NSA-Approved Samsung Knox Stores PIN in Cleartext

A research report claims that Samsung’s Knox containers store PIN data in clear text. The report comes shortly after the NSA endorsed Galaxy devices for agency use.

A security researcher has tossed a giant bucket of ice water on Samsung’s thumbs up from the NSA approving use of certain Galaxy devices within in the agency.

The NSA’s blessing, given under the agency’s Commercial Solutions for Classified Program, meant that the Samsung Galaxy 4, 5 and Galaxy Note 3 and note 10.1 2014 Edition cleared a number of security stipulations and could be used to protect classified data.

The agency’s approval was also seen as a solid endorsement for Samsung’s Knox technology, which provides for separate partitions, or containers, on the Android devices in order to keep personal and business data from co-mingling. The containers have their own encrypted file systems as well, keeping secured apps separate from applications outside the container.

An unnamed researcher, however, on Thursday published a lengthy report that claims a PIN chosen by the user during setup of the Knox App is stored in clear text on the device. Specifically, a pin.xml file stored in the ContainerApp stored on the device during setup contains the unencrypted PIN number.

The report goes on to explain that the PIN can be used to retrieve a password hint. If an attacker has access to the phone and can retrieve the PIN, he can use a “Password forgotten?” field to get a password hint that turns out to be the first and last character of the supposed secret code, in addition to the exact length of the password.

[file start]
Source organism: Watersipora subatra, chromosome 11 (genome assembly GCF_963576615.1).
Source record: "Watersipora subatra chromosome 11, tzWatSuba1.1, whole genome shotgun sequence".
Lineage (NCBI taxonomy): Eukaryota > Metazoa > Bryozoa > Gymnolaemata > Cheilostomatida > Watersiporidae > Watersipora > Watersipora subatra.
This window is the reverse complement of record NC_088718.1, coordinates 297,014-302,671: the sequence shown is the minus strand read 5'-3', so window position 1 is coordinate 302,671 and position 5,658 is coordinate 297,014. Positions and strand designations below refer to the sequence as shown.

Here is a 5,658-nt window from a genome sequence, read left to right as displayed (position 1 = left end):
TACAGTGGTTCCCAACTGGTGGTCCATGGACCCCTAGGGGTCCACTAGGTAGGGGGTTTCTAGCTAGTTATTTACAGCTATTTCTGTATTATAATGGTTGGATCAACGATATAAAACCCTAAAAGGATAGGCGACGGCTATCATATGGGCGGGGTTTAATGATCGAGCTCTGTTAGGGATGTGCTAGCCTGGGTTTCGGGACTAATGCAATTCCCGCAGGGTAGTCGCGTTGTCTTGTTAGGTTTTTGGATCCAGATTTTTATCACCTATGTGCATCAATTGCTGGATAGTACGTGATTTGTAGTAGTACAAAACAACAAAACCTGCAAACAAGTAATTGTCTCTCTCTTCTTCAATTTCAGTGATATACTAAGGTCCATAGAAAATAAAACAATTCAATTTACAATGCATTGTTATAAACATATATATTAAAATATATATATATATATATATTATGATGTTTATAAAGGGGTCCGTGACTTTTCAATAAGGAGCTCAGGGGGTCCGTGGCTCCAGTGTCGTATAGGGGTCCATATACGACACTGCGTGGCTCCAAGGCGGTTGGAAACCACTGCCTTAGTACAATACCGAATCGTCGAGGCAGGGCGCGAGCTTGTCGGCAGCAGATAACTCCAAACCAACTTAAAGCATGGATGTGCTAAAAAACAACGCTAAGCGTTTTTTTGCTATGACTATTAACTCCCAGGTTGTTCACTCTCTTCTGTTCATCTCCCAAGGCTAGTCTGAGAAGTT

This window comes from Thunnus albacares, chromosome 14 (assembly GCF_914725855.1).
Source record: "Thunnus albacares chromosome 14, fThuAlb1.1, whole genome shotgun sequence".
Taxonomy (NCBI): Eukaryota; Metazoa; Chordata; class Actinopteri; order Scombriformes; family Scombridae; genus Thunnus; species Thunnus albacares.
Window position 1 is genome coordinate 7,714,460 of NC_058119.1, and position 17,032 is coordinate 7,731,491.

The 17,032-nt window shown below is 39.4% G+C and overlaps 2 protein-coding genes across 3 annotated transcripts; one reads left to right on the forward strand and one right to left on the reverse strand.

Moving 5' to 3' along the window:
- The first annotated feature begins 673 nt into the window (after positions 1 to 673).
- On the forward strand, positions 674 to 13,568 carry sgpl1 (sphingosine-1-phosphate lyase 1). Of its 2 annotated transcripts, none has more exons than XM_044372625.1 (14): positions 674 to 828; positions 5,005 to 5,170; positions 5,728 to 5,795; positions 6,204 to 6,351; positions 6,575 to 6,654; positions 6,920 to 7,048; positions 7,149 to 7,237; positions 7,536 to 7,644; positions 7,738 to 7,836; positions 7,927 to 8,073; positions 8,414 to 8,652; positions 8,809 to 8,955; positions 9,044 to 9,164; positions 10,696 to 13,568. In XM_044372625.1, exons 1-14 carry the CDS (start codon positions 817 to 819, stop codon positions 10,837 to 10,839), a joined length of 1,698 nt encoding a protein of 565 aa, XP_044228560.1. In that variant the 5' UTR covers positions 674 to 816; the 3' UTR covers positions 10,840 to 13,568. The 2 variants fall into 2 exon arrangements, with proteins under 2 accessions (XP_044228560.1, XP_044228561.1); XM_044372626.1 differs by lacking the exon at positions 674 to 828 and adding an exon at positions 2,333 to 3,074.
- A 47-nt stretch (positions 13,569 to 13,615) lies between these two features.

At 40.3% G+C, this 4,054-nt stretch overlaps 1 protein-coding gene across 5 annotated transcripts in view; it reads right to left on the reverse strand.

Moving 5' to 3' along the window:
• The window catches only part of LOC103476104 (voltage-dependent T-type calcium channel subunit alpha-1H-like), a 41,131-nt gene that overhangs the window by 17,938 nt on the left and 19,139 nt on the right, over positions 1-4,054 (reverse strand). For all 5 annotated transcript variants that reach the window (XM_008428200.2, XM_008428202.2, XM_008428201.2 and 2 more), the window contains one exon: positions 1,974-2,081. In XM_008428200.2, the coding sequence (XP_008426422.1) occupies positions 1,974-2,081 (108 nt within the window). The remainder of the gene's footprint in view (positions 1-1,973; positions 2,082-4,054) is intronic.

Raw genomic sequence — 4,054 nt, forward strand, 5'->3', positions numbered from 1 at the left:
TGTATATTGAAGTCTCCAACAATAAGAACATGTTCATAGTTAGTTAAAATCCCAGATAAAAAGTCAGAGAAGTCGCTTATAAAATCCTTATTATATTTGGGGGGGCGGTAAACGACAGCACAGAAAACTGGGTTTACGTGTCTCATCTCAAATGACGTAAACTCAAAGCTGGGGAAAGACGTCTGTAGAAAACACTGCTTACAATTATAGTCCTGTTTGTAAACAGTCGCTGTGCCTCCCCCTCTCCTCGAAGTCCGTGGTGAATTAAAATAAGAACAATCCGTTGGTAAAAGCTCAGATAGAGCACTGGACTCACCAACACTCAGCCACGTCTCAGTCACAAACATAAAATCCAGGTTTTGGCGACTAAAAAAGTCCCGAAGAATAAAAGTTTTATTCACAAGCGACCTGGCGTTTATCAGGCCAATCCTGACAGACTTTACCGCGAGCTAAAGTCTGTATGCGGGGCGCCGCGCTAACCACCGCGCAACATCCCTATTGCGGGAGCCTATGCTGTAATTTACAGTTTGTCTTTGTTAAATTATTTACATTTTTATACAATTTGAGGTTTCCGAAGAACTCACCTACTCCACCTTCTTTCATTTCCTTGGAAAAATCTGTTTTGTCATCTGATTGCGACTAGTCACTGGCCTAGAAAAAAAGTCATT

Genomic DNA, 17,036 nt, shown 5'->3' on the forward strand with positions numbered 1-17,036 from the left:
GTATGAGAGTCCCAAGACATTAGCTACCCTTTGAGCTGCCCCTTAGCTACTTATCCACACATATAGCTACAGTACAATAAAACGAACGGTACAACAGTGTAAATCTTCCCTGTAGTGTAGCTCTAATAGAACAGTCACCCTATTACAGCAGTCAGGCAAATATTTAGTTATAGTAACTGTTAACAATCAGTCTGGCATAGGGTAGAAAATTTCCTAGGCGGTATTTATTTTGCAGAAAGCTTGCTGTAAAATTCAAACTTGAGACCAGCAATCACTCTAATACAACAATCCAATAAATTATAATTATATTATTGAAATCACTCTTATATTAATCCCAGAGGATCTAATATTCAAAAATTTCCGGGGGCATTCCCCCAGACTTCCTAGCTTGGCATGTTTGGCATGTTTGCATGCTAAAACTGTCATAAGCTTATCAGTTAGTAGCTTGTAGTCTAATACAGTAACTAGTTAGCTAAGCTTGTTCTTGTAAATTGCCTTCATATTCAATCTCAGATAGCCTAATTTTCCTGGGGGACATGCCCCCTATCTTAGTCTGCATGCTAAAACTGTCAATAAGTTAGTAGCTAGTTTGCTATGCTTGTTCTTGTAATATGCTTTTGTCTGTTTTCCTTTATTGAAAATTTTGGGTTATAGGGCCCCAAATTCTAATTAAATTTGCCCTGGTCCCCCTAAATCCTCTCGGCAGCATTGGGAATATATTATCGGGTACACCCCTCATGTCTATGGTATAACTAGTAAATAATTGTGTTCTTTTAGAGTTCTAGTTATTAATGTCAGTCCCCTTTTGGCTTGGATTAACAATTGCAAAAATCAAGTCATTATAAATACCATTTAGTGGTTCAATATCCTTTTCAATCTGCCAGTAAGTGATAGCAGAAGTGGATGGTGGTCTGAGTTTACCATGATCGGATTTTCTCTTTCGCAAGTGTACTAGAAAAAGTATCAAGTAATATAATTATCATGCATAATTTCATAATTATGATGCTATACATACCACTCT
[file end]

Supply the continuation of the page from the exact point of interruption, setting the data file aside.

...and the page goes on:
“So now it is pretty obvious that Samsung Knox is going to store your password somewhere on the device,” the report says, adding that in fact he found the encryption key in a container folder.

Samsung, the report says, buried the manner by which Knox generates the key deep inside a myriad of Java classes and proxies. The report also said that the unique Android ID for each device is used as well to derive the key.

“Samsung really tried to hide the functionality to generate the key, following the security by obscurity rule,” the report says. “In the end it just uses the Android ID together with a hardcoded string and mix them for the encryption key. I would have expected from a product, called Knox, a different approach.”

The researcher points out that the built-in Android encryption uses Password-Based Key Derivation Function (PBKDF2) which does not persist on the device.

“The fact that they are persisting the key just for the password hint functionality is compromising the security of that product completely. For such a product the password should never be stored on the device,” the report says. “There is no need for it, only if you forget your password. But then your data should be lost, otherwise they are not safe if there is some kind of recovery option.”

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